It would appear that Kobe is now in the Pantheon
How do you account for different career Lengths?
Longevity plays a huge role in a player's achievement score. While Bird's career was cut short by injuries, Kareeem Abdul Jabbar played for 20 seasons, won a championship in his nineteenth season, and finals MVP awards in both his second season (1971) and his sixteenth (1985).
Kareem kept going and kept achieving at a high level. Most players are like Bird, they peak and then level-off.
Bill Walton (Simmons rank: 27) is perhaps the best example of a player who's potential was cut short by injury. He was healthy through four seasons. In that time he had racked up a championship, finals MVP, and an NBA MVP. His achievements through four years surpassed both Larry Bird and Michael Jordan, and had him fifth all time behind Magic Johnson at that point in their careers.
Some players, like Walton, burn brightly for short periods then quickly fade. At Walton's peak you could make an argument for him being in the Pantheon.
Hakeem the Dream had a transcendent season in 93-94 where he won the NBA MVP, Defensive MVP, a championship, and the Finals MVP. No other player accomplished all of that in one season. How do you account for that kind of single season dominance in the all-time measure?
Simmons accounted for it by placing Olajuwon in the Pantheon, when his total careers stats don't quite afford him that high of a rank.
Whose Place in the Pantheon Did Kobe Take?
Kobe's clearly in the Pantheon now. But how do you compare someone who's still adding to their achievements to those whose careers are complete?
Most players have reached their peak by their 14th season and then plateau. The 97-98 Season was the 14th Season after Jordan entered the league (but only his 12th complete season as a result of the baseball sabbatical). In the 97-98 Season, Jordan won his 5th NBA MVP, the Bulls defeated the Utah Jazz for Jordan's 6th title and he also won his 6th Finals MVP award. Jordan retired (for the second time) after hitting the championship-clinching shot at the buzzer in game six.
Magic, Bird, and Russell were effectively done after 13 Seasons (Magic briefly attempted a comeback years later). Chamberlain and West retired after 14. Kareem is the one Simmons Pantheon player who was still going strong after 14 seasons - until Kobe. Assessing all of the Pantheon players at the 14 year mark is one way to see where Kobe currently stands.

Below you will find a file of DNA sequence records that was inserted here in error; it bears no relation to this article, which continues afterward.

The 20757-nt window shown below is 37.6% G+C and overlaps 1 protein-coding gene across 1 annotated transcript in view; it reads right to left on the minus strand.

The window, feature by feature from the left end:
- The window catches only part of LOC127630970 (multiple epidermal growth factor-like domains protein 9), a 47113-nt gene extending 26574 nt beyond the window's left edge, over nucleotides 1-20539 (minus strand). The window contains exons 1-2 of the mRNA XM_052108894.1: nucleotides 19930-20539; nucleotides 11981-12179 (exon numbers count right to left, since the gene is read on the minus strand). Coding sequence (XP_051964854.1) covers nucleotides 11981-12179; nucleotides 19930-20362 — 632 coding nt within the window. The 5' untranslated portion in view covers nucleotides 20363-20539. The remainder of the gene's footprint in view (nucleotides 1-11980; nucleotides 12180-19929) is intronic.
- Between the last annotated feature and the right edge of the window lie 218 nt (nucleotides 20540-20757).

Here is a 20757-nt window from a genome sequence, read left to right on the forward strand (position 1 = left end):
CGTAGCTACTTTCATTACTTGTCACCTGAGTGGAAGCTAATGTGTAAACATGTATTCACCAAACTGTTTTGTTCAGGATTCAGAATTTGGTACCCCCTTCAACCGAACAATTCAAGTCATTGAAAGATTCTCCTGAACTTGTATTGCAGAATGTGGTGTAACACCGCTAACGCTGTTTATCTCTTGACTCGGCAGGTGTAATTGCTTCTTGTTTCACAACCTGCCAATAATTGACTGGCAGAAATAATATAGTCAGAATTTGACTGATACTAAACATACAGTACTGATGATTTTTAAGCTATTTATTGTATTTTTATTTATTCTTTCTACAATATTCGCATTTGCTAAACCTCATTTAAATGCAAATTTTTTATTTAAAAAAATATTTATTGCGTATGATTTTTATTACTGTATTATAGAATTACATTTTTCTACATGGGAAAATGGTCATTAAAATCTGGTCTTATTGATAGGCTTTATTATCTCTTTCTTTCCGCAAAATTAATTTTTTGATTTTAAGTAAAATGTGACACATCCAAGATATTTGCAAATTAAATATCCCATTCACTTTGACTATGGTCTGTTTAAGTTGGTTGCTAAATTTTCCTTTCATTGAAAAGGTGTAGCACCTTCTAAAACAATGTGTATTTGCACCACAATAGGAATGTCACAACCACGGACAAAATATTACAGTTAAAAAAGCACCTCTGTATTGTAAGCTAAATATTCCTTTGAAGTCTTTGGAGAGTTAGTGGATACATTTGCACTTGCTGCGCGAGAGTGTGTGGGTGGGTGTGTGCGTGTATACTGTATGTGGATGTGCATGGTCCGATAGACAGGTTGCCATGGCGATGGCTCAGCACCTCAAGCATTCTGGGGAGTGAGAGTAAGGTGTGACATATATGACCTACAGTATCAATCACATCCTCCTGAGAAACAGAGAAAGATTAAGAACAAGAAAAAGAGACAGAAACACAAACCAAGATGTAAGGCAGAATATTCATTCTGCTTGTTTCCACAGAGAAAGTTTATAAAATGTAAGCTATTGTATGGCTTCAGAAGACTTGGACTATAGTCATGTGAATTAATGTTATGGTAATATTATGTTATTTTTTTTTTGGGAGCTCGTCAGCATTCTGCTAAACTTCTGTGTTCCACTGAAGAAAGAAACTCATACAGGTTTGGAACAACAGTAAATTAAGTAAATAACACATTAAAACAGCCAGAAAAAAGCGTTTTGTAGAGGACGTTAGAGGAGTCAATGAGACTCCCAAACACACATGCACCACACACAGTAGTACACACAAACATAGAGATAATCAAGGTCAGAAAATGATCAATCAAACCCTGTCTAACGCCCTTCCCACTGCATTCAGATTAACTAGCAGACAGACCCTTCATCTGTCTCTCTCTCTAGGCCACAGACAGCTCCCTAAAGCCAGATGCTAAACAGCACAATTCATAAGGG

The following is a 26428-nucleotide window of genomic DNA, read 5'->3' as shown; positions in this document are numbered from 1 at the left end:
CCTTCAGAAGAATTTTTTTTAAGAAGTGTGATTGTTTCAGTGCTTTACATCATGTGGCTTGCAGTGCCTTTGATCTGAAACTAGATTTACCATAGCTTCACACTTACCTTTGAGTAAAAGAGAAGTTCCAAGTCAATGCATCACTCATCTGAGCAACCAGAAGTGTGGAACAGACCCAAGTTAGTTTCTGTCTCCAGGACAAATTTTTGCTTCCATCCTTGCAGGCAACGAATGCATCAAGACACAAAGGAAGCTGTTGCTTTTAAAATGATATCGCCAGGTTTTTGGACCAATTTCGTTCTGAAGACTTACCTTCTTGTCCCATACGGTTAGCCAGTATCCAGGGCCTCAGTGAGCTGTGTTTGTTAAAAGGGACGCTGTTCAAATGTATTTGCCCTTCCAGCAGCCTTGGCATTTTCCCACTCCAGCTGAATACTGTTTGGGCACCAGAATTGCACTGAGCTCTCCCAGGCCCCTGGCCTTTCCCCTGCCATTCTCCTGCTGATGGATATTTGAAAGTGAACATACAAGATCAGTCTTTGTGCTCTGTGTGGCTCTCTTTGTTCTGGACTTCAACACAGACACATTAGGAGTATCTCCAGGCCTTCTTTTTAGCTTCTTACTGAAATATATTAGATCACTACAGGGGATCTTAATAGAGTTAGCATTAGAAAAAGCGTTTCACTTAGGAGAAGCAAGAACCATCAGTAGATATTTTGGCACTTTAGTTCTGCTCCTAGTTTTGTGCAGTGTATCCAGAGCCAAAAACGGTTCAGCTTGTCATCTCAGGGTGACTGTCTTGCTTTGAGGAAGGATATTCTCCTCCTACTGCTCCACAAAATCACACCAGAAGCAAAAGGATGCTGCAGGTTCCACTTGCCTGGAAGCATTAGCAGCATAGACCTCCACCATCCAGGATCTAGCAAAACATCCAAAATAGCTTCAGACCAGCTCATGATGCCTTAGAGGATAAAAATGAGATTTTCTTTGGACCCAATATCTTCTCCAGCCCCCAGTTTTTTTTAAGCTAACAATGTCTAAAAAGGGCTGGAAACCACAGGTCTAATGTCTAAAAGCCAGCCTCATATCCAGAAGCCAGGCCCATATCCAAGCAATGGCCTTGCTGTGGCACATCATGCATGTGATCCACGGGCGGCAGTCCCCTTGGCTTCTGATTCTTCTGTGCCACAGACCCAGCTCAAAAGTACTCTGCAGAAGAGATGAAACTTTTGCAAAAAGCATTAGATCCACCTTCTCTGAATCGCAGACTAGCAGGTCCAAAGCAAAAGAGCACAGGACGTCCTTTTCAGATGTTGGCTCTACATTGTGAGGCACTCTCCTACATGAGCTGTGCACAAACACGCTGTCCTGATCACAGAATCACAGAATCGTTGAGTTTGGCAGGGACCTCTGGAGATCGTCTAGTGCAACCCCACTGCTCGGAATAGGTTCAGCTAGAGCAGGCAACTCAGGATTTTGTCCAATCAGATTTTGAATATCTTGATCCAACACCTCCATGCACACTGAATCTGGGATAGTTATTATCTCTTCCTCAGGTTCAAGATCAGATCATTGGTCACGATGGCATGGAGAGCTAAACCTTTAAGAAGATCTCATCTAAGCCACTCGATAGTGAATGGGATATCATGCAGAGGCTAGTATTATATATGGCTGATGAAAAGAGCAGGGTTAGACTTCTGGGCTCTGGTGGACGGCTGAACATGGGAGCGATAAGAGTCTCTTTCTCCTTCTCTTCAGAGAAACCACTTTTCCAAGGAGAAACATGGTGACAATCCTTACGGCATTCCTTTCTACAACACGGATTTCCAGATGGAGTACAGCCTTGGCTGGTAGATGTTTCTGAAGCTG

The attached static charts show Simmons Pantheon of 12 plus Kobe. The line chart shows the trend of the achievement score through time, and the symbol charts below show the achievements by season.
The charts only contain the first 14 seasons of each player and only include the common awards (Those in existence in pre-1960). The most significant exclusion is the "Finals MVP Award".
Through 14 seasons, Russell is first, Jordan is second and Bryant is in seventh position, just behind Jerry West and just in front of Larry Bird.
The player who Bryant displaced in the Pantheon was Hakeem Olajuwan.
If you were to include ALL of the players in Simmons Pyramid using this criteria, three other Celtics who were on the championship teams of the 60's jump into the Pantheon: Cousy, Havlicek, and Sam Jones, with Cousy (a Simmons Level four player) jumping from 21st to fifth position all-time. Shaquille O'Neal, Oscar Robertson, and Moses Malone are the Pantheon Players who are displaced (along with Hakeem).
So Who's in The All Time Pantheon now?
If you were to include ALL of achievement scores (pre and post 1960), ALL of the Seasons, and ALL 96 Players, the Simmons' top 4 (Simmons' rankings are in parens) are the same players but change order. Kobe is firmly in the middle and still climbing - looking down at Bird. . . But he's still looking up at Jordan.
1) Jordan (1)
2) Jabbar (3)
3) Russell (2) * No Finals MVP
4) Johnson (4)
5) Duncan (7)
6) Bryant (15)
7) O'Neal (11)
8) Chamberlain (6)
9) Havlicek (13)
10) West (7)
11) Bird (5)
12) Cousy (21) *No Finals MVP
Check out "The Ivory Sofa " for a fully interactive version of the visualization.